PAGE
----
The last thing I should mention is the backpacker’s I’m staying at. Everyone who was on the Kumuka tour is complaining about it! It’s pretty grotty, but it could be worse. I mentioned earlier that there’s a pool, although you’d have to be pretty game to swim in it, since it’s bright green. None of the doors lock, which isn’t great for our valuables, but they have lockers, luckily, so I guess it doesn’t matter too much. Also, it’s a dodgy walk from town if you’re walking back on your own. It’s fine in a group, but Fernando has told me not to walk home alone at night already. Also, our room is right behind the bar, which means the noise is incredible at night! The others have had trouble sleeping, but I’ve been falling asleep straight away – maybe because I’ve stayed at university accommodation before and therefore have had experience with falling asleep with parties outside my door; I don’t know. We were joking that brushing our teeth before going to bed is like brushing our teeth in a pub. People have suggested moving to another backpacker’s but I don’t know if I can be bothered. I feel like all backpacker’s hostels are like this. And I haven’t had trouble sleeping, so I don’t know if I can be bothered carrying my bags somewhere else. Actually, the most annoying thing about the backpacker’s was that last night there was a mosquito that kept biting me, but I don’t really think that’s the hostel’s fault!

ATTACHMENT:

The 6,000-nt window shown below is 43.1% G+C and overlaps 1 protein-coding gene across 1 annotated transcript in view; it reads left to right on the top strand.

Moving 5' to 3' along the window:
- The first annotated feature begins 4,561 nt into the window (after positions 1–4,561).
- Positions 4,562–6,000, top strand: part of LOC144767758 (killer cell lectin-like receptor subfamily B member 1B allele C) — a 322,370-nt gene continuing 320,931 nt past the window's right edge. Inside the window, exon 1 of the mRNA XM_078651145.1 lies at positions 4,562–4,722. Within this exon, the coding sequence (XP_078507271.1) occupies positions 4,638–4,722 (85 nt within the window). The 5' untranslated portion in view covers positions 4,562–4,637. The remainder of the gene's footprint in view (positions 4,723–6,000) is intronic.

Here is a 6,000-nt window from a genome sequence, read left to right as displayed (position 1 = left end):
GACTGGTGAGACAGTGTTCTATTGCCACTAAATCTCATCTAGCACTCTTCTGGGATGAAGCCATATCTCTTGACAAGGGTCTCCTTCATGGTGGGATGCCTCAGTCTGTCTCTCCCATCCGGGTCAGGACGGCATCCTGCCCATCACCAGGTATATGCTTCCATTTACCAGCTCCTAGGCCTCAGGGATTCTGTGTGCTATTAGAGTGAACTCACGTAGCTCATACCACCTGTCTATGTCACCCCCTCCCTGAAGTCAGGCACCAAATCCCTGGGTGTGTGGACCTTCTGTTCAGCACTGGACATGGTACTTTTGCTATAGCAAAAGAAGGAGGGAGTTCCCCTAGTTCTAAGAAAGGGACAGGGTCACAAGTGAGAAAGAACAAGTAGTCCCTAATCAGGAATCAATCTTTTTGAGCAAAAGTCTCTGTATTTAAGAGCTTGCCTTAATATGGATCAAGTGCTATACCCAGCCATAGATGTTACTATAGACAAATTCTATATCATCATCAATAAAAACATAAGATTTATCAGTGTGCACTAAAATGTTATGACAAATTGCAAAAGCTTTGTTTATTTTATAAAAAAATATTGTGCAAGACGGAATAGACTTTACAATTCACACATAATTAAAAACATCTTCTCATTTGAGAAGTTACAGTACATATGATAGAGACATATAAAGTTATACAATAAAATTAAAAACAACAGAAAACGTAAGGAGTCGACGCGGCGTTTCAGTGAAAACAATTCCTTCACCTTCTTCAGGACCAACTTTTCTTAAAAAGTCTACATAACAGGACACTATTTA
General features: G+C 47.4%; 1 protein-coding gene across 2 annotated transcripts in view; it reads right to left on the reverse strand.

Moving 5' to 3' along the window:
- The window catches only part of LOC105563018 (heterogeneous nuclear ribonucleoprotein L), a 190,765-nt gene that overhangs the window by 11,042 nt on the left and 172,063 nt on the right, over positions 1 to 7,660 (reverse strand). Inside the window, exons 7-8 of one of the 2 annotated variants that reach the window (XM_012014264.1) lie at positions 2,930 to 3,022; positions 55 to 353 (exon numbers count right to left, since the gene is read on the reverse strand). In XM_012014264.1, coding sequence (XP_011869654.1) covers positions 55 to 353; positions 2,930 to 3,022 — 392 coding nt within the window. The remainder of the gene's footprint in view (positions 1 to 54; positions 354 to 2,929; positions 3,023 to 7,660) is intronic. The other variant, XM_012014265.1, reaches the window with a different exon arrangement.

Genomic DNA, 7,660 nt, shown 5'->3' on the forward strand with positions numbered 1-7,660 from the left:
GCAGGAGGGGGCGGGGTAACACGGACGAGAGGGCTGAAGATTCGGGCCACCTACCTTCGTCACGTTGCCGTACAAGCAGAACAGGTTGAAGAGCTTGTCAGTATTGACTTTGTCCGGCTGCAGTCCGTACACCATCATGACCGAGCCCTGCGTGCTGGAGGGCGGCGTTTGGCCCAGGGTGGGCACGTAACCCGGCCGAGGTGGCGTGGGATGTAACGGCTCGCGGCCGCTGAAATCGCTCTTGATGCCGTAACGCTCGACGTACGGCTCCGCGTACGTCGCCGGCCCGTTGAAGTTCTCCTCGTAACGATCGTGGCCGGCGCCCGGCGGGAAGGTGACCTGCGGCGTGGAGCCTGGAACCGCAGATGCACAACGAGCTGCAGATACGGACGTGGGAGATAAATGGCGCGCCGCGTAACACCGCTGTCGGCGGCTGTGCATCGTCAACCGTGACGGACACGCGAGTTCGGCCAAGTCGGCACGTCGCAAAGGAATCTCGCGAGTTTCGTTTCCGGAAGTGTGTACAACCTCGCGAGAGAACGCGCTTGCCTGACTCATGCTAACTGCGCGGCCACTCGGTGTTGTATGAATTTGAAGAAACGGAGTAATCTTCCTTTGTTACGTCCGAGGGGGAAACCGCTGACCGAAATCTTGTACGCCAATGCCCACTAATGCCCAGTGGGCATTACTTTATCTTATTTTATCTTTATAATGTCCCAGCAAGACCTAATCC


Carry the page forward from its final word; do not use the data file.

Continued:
Oh, and we got our trip t-shirts made. They turned out cool. I did the designing (I imagine those of you in Australia who know me fairly well are rolling your eyes, since this is about the fifth t-shirt I’ve designed in the past year... I seem to have a bit of a monopoly going on)! But everybody else made an input too, and the t-shirt guy suggested putting flags on the sleeve, which gave it a nice extra touch.


I think that’s all I have to report about Zimbabwe so far. It’s a beautiful country. As soon as we crossed the border into Zimbabwe, the scenery became greener and more hilly, and the trees in the distance turned blue-green. Sorry about the long post; this is the first time I haven’t been using the Internet in a frantic rush! I’m hoping to burn my photos onto CD soon and put some up on this blog, but no promises. If you’re desperate, I uploaded some to Facebook when I was in Swakopmund.

X_Drive says:
I would love to able to see Vicoria Falls. But I have no desire to be that close to a lion. That sure is a good picture of you and nala.
Posted on: Nov 29, 2006
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Nala (the lioness) and I; Victoria…
Nala (the lioness) and I; Victori…
Lioness; Victoria Falls, Zimbabwe
Lioness; Victoria Falls, Zimbabwe
Me at Victoria Falls, Zimbabwe
Me at Victoria Falls, Zimbabwe
Dougie and I standing at the edge …
Dougie and I standing at the edge…
I had to post this photo... its s…
I had to post this photo... it's …
Fernando and me at Shoestrings Bac…
Fernando and me at Shoestrings Ba…
Glenn, Pip and Karl at Shoestrings…
Glenn, Pip and Karl at Shoestring…
Victoria Falls
photo by: Biedjee